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4 Things Tour Guides Never Tell You
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January 3, 2020
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Travel Trivia Editorial
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Many travelers would benefit from hiring a tour guide. Not only do they supply you with knowledge of your unfamiliar surroundings, but they can keep you safe, find you the stellar meals, and offer plenty of tips along the way. But even though talking is a big part of their job, there are a few things that polite tour guides will almost never tell you.

You Should Give Them a Tip

Glass jar with coins and a cork "Tip Box" sign tied around the neck with rope
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Tipping etiquette can be one of the most awkward and confusing parts of traveling, so understanding the rules in advance can be a huge help. When it comes to tour guides, many people assume that they don't need to give a tip if they already paid for the tour. Since money is such a delicate subject, most tour guides won't contradict this belief — but the fact is, tipping the guide is almost always proper etiquette.

Just as with other industries that depend heavily on tips, tour guides are often paid lower rates under the assumption that they will be making extra cash through tips. And while many guides love what they do, there's no doubt that it's a tough job involving lots of walking, talking, and research. If you're feeling nervous about figuring out how much to tip, your best bet is to talk to a local expert such as your hotel's front desk clerk. They'll be able to clue you in as to the appropriate local etiquette.

They Won't Always Want to Answer Questions

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One of the biggest perks of taking a guided tour is the ability to have your questions answered by an expert — but this doesn't necessarily give you free rein to ask whatever you want, whenever you want. While tours are definitely interactive, the guide will generally set aside specific times to answer questions. In fact, a barrage of complex questions while they're trying to speak can throw a guide off and slow down the tour — and they may naturally give answers to many questions if they're able to speak uninterrupted.

It's also important to remember that even the friendliest tour guide is just doing their job, and will likely not want to answer very many personal questions. Many of them will have heard these same questions over and over, and may feel irritated or downright uncomfortable about answering them. Similarly, on tours that involve meal breaks, most guides will want to actually take a break — chatting can be fun, but they may not want to continue answering questions until they finish eating and start the tour back up again.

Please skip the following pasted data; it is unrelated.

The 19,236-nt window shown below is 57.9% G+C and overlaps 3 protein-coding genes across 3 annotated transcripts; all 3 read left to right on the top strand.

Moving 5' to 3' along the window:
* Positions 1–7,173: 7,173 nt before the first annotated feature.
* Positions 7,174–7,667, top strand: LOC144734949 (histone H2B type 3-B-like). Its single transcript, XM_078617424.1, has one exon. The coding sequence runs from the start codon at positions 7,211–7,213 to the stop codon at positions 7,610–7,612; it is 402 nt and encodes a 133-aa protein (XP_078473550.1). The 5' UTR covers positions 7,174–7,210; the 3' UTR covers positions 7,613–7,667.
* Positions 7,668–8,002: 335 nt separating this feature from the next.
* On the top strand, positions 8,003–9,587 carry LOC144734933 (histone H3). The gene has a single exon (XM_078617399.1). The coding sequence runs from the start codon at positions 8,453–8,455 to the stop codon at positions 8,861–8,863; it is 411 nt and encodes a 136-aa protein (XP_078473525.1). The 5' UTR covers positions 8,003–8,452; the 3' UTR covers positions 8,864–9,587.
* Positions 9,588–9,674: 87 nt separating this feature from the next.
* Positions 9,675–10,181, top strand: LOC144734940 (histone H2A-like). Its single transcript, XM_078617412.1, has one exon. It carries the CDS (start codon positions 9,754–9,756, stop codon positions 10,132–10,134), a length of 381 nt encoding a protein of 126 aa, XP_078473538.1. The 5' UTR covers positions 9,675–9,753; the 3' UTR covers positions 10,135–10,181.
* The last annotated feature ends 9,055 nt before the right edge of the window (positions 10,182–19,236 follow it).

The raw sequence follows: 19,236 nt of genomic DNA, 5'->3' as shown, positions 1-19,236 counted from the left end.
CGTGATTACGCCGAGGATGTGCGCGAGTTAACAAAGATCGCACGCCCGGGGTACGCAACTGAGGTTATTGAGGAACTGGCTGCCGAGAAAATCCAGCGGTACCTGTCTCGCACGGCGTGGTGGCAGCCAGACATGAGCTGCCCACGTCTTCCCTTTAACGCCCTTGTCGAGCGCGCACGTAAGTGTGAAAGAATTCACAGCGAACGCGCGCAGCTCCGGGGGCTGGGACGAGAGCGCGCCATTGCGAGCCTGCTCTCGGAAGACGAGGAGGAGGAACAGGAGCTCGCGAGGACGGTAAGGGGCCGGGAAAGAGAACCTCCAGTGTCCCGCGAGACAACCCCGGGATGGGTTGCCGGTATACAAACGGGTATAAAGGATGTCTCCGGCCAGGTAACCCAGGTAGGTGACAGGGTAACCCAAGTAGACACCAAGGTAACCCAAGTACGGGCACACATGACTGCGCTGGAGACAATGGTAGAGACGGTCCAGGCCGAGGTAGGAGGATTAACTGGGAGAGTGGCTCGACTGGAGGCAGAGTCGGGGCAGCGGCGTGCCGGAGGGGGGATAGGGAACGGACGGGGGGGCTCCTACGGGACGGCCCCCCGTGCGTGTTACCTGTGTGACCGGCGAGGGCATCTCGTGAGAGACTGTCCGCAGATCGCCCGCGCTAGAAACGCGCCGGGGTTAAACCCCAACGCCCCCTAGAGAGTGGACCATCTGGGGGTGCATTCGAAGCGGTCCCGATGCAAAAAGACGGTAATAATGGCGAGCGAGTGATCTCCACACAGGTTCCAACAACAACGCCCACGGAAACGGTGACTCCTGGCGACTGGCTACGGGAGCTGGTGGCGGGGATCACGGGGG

They Wish You'd Come Prepared

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Although many tours will provide details about what you should wear and bring, tour guides themselves may try to avoid being too pushy about it. However, this doesn't mean that they don't sometimes wish their guests would be a little more prepared. Unless otherwise specified in the parameters of the tour, guides aren't required to lug around extra sunblock, water, sweaters, or other things that tourists may have forgotten. Guides always want guests to have a good time, but there often isn't much they can do if people aren't prepared for the tour.

To get the most enjoyment out of a tour, it's important to think ahead. Dressing appropriately for the weather, wearing comfortable walking shoes, and bringing along any necessary items can all help to create a tour experience that is fun for everyone.

They Can Tell When You're Bored

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Constantly interrupting a tour guide while they're trying to speak is poor etiquette — but that doesn't mean you shouldn't be engaged with what they're saying. While they would never point it out to your face, tour guides can generally tell when people aren't interested in what they're saying. Having guests who frequently yawn, space out, or repeatedly ask the guide to repeat themselves can be pretty frustrating and demoralizing, especially when the guide has worked hard to create a fun and engaging experience.

Guides are generally providing tours because they're interested in the topic they're talking about, and they want to be able to share that passion with the people they're talking to. While nobody can be 100 percent engaged all the time, paying attention to your body language is a good way to make sure your guide feels listened to and appreciated. Make eye contact, laugh at their jokes, and, when appropriate, ask any questions you may have — the tour will be more fun, and you'll really get the most out of your experience.